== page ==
The standard of proof for securities-fraud prosecutions, meanwhile, could and should be reduced from intent, which requires that prosecutors try to get inside the heads of bankers, to recklessness, which is less onerous to prove than intention, but more so than negligence. The goal of this change would be to prevent bankers from being able to hide behind legalese. In other words, even if they did not purposefully violate the law, because they had some technical justification for their conduct, they still might be liable for doing something a reasonable person in their position would not have done.
Senior bank executives should face the threat of prosecution the same way businesspeople do in other areas of the economy. When a CEO or CFO sits holding a pen, about to sign a certification that his or her bank's financial statements and controls are accurate and adequate, he or she should pause and reflect that the consequences could include jail time. If bank directors and executives had to think through their institution's risks, disclose them, and then face serious punishment if the disclosures proved inadequate, we might begin to construct a culture of accountability.
I'm not sure that's really the way things would go. The threat of jail might result in even less disclosure because it is obviously easier to prove negligence—the standard Eisinger and Partnoy would employ—for actual errors than for omissions. The best way to avoid saying things that aren't true is not to say anything at all. This is part of the reason we're in the mess to begin with.
It's no coincidence that the era of bank financial opacity has coincided with the era of securities litigation. Serious litigation reform that made it far more difficult for the securities bar to bring cases against companies for what is said in public filings would probably improve the filings. Repealing Regulation FD, for starts, would allow a company like Wells Fargo to actually answer questions put to it by people like Eisinger and Partnoy, rather than just kicking them back to the annual statement filed with the SEC.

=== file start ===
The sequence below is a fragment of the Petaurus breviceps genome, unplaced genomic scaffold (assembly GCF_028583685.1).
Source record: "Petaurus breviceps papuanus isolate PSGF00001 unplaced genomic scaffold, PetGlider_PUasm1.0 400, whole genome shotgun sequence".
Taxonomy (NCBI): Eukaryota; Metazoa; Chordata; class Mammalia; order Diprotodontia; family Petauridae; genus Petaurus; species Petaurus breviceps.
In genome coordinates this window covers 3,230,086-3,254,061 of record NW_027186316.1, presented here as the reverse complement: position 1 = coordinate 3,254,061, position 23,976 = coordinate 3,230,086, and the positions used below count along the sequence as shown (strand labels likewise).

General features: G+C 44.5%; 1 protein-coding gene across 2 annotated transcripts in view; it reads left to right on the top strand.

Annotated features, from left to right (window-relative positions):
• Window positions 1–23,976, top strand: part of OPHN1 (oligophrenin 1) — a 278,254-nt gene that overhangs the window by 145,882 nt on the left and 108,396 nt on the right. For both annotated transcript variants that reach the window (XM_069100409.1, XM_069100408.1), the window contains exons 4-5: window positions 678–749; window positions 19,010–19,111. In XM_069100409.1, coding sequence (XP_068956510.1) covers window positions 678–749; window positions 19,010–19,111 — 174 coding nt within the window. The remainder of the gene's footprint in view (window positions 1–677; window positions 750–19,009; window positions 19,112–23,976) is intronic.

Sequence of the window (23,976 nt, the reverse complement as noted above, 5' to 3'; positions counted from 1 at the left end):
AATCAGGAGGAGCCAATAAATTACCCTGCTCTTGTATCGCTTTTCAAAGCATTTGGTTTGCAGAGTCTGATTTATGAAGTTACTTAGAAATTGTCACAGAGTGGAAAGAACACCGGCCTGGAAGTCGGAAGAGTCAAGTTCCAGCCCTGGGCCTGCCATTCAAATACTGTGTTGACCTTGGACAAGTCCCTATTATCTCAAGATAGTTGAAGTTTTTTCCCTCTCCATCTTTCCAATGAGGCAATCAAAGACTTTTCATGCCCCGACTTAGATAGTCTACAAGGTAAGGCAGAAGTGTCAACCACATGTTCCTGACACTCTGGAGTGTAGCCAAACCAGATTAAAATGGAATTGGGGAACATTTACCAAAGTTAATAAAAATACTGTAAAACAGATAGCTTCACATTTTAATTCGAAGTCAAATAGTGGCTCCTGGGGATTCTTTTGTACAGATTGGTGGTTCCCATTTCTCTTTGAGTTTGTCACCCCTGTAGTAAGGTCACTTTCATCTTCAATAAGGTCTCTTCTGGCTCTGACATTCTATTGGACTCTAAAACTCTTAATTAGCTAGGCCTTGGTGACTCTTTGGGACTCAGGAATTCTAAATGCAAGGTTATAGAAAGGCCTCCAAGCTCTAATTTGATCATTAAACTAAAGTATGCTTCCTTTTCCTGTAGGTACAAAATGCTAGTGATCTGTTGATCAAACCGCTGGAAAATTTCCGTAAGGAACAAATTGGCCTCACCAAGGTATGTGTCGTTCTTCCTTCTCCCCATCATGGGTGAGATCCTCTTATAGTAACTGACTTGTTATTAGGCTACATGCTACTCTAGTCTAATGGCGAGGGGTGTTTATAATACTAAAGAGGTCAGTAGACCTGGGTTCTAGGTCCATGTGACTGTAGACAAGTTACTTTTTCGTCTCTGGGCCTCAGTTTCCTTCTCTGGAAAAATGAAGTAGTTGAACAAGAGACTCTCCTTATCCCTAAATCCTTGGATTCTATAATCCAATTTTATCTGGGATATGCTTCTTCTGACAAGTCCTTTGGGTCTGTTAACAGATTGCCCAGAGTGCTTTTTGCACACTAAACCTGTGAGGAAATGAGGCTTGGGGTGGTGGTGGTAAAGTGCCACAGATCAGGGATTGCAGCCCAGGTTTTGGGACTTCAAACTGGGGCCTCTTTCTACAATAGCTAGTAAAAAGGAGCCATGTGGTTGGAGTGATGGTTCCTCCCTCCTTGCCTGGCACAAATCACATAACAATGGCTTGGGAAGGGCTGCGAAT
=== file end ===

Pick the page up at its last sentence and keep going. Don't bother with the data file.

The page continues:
If investors really would value more disclosure from banks—and I have no doubt that they would—banks would compete for better disclosure, absent some kind of market friction. So if banks aren't competing for investor dollars with better disclosure, something must be standing in the way. It's not collusion. Believe me, Bank of America would love to crush JP Morgan Chase with far better disclosure practices. If Eisinger and Partnoy realize that " these changes would be for the banks' own good," you can be the executives at these banks realize it also. So it's likely the very regulations already in place that are standing in the way.
We know financial companies can provide better disclosure when they need to. Look at the extraordinary steps undertaken by Jefferies & Co. when it was facing a life-or-death market moment in the winter of 2011. When it is worth it, banks will make the disclosures necessary.
Unfortunately, there is very little understanding that much of what is wrong with our financial system is not the result of the absence of regulation. Our most serious challenges are the unintended products of regulation. Disclosure is just one more area in which the market solution—banks competing for investor confidence with better disclosure—is blocked by a regulatory scheme that encourages banks to avoid detailed financial statements.